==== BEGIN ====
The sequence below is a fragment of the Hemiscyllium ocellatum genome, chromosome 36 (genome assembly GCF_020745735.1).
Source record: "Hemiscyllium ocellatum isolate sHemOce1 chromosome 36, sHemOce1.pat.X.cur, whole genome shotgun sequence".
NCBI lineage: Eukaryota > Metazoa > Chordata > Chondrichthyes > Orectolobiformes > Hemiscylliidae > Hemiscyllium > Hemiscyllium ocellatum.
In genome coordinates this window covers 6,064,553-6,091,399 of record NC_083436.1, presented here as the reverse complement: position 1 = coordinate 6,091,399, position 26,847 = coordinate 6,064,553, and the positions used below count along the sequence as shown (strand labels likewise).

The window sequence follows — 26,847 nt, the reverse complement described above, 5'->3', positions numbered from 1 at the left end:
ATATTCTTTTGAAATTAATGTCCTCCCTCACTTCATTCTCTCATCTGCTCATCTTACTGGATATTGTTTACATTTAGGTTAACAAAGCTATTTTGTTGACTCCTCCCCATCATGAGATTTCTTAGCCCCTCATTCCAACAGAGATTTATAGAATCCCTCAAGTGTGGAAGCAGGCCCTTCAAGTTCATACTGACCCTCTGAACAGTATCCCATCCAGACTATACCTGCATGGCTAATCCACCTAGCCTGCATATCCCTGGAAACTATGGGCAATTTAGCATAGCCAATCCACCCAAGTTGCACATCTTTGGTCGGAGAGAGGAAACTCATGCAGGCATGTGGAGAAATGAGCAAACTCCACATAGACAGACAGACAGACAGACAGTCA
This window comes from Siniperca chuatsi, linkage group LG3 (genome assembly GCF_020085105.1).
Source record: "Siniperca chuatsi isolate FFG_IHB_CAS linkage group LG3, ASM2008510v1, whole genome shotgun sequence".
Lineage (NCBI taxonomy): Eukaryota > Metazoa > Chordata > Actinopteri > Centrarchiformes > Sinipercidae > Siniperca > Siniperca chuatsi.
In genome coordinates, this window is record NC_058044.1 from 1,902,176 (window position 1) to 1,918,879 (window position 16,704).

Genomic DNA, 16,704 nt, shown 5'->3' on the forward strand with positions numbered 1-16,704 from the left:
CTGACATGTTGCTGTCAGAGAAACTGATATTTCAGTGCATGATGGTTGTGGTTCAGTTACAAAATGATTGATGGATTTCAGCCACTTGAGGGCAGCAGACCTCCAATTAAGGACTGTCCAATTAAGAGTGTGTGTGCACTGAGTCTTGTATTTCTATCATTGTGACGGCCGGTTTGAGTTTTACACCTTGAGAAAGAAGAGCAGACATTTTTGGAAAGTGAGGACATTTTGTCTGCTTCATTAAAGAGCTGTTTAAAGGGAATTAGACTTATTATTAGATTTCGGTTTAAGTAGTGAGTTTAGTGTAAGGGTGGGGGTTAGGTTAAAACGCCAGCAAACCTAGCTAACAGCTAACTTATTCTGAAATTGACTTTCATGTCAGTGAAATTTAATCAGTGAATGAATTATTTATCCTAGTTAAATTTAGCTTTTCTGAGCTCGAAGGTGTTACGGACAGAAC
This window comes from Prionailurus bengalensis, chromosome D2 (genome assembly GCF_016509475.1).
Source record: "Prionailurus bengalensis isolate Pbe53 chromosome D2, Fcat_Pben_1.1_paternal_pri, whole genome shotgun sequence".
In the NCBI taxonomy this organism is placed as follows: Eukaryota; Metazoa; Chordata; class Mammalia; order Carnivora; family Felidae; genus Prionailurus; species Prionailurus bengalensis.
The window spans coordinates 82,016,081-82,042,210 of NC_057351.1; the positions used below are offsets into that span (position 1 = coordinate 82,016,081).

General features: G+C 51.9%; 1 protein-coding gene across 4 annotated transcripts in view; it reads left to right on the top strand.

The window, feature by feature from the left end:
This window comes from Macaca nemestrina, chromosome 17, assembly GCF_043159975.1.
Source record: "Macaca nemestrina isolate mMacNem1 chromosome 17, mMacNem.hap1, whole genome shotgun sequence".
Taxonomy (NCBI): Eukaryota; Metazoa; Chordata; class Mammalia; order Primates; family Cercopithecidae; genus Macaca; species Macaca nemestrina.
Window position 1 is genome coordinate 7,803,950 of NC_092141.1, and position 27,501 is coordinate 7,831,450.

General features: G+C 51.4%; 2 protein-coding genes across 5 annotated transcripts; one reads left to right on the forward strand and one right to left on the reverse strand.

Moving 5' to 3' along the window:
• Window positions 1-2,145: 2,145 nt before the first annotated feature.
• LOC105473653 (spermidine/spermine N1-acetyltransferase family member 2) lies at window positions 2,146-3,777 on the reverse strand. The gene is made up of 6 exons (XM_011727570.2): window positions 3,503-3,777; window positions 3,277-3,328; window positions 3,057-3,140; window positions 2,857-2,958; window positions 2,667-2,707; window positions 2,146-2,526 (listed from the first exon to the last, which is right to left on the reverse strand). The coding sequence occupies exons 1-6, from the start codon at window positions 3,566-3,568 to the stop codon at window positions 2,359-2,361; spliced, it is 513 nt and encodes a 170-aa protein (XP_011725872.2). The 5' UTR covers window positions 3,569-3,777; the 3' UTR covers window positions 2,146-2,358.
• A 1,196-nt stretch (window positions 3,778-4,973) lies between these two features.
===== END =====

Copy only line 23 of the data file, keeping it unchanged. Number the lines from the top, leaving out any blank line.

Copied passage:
General features: G+C 51.4%; 2 protein-coding genes across 5 annotated transcripts; one reads left to right on the forward strand and one right to left on the reverse strand.